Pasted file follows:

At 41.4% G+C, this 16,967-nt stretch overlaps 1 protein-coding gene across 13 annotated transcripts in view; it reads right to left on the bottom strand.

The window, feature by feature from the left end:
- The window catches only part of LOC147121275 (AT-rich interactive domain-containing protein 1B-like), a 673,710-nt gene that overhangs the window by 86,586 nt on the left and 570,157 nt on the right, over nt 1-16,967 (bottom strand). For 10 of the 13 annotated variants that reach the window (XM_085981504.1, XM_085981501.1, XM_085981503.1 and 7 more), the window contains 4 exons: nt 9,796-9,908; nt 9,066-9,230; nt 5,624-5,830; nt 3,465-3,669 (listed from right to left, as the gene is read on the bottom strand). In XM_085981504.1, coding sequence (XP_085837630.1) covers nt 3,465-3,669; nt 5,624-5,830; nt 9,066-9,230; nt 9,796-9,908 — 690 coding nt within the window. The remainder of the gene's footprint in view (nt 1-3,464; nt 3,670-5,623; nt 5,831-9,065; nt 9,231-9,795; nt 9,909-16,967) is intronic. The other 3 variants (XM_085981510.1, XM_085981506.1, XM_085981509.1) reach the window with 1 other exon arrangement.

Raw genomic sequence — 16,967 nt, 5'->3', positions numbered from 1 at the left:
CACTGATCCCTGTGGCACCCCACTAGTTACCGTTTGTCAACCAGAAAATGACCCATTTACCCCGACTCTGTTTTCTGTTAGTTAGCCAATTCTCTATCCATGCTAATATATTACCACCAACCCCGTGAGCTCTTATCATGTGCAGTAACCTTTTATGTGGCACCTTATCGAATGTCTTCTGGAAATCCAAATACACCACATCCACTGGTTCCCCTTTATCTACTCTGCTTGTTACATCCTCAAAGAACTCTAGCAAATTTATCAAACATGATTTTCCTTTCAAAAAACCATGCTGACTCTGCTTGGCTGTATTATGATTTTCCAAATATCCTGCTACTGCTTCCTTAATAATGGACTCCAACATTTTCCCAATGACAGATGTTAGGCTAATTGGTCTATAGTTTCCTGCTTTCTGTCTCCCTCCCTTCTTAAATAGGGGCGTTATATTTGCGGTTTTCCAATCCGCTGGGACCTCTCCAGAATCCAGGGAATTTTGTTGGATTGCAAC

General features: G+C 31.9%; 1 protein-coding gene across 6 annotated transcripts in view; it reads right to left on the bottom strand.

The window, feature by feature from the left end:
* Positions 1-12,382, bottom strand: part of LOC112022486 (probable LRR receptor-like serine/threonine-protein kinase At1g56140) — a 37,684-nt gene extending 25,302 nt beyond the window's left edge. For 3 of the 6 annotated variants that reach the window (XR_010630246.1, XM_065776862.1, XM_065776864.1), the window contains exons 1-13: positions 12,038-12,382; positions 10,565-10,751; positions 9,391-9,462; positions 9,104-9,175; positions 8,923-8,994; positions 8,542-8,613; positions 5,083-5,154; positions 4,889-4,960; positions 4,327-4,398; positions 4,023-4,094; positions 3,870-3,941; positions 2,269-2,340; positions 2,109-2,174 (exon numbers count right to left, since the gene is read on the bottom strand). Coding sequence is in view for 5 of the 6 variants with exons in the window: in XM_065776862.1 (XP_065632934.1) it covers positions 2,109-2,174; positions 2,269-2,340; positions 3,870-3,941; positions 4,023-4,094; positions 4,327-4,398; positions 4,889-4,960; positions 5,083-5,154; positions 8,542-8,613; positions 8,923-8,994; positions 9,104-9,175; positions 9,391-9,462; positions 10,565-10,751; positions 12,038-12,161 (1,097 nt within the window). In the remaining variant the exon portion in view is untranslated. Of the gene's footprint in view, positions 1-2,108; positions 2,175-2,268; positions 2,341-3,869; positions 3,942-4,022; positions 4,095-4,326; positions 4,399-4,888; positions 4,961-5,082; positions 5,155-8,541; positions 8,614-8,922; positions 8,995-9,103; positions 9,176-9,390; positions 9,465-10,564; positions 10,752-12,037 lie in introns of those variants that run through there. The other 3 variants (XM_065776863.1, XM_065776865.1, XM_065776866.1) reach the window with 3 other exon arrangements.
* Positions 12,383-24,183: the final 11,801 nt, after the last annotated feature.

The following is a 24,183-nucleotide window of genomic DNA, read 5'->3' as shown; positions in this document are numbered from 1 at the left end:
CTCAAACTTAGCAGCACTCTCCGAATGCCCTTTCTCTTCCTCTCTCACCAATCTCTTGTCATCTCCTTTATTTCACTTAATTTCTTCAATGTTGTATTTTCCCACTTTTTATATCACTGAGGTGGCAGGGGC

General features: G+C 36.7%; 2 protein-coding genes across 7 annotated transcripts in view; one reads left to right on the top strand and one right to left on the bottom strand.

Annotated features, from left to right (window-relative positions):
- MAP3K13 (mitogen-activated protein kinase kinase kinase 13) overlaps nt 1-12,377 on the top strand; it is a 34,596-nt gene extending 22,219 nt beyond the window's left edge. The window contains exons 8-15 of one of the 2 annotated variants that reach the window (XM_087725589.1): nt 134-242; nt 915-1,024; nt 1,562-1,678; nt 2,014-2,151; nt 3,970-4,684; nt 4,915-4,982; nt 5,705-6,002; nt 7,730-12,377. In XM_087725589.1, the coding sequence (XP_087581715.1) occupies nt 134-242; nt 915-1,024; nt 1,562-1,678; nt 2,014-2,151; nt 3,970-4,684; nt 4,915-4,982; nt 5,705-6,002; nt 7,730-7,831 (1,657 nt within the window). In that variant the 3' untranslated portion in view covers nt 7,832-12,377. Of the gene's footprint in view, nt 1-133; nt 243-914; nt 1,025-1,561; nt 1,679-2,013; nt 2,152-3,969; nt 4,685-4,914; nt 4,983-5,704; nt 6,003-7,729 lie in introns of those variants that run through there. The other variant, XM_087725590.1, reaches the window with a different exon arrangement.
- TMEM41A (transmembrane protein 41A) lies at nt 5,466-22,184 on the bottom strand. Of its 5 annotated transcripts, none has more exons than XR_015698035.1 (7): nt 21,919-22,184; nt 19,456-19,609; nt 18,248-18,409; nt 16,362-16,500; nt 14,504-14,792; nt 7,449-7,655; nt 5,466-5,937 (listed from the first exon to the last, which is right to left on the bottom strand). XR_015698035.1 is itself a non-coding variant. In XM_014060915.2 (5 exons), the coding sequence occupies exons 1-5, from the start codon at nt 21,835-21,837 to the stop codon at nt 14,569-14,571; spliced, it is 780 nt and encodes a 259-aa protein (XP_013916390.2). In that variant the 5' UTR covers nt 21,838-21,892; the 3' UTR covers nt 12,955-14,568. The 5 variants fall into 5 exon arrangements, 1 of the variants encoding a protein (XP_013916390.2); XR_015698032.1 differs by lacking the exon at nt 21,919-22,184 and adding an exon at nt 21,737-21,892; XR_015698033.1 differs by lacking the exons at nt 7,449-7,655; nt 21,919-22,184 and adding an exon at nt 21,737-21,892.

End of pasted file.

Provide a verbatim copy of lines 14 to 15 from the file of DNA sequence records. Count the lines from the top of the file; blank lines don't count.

- MAP3K13 (mitogen-activated protein kinase kinase kinase 13) overlaps nt 1-12,377 on the top strand; it is a 34,596-nt gene extending 22,219 nt beyond the window's left edge. The window contains exons 8-15 of one of the 2 annotated variants that reach the window (XM_087725589.1): nt 134-242; nt 915-1,024; nt 1,562-1,678; nt 2,014-2,151; nt 3,970-4,684; nt 4,915-4,982; nt 5,705-6,002; nt 7,730-12,377. In XM_087725589.1, the coding sequence (XP_087581715.1) occupies nt 134-242; nt 915-1,024; nt 1,562-1,678; nt 2,014-2,151; nt 3,970-4,684; nt 4,915-4,982; nt 5,705-6,002; nt 7,730-7,831 (1,657 nt within the window). In that variant the 3' untranslated portion in view covers nt 7,832-12,377. Of the gene's footprint in view, nt 1-133; nt 243-914; nt 1,025-1,561; nt 1,679-2,013; nt 2,152-3,969; nt 4,685-4,914; nt 4,983-5,704; nt 6,003-7,729 lie in introns of those variants that run through there. The other variant, XM_087725590.1, reaches the window with a different exon arrangement.
- TMEM41A (transmembrane protein 41A) lies at nt 5,466-22,184 on the bottom strand. Of its 5 annotated transcripts, none has more exons than XR_015698035.1 (7): nt 21,919-22,184; nt 19,456-19,609; nt 18,248-18,409; nt 16,362-16,500; nt 14,504-14,792; nt 7,449-7,655; nt 5,466-5,937 (listed from the first exon to the last, which is right to left on the bottom strand). XR_015698035.1 is itself a non-coding variant. In XM_014060915.2 (5 exons), the coding sequence occupies exons 1-5, from the start codon at nt 21,835-21,837 to the stop codon at nt 14,569-14,571; spliced, it is 780 nt and encodes a 259-aa protein (XP_013916390.2). In that variant the 5' UTR covers nt 21,838-21,892; the 3' UTR covers nt 12,955-14,568. The 5 variants fall into 5 exon arrangements, 1 of the variants encoding a protein (XP_013916390.2); XR_015698032.1 differs by lacking the exon at nt 21,919-22,184 and adding an exon at nt 21,737-21,892; XR_015698033.1 differs by lacking the exons at nt 7,449-7,655; nt 21,919-22,184 and adding an exon at nt 21,737-21,892.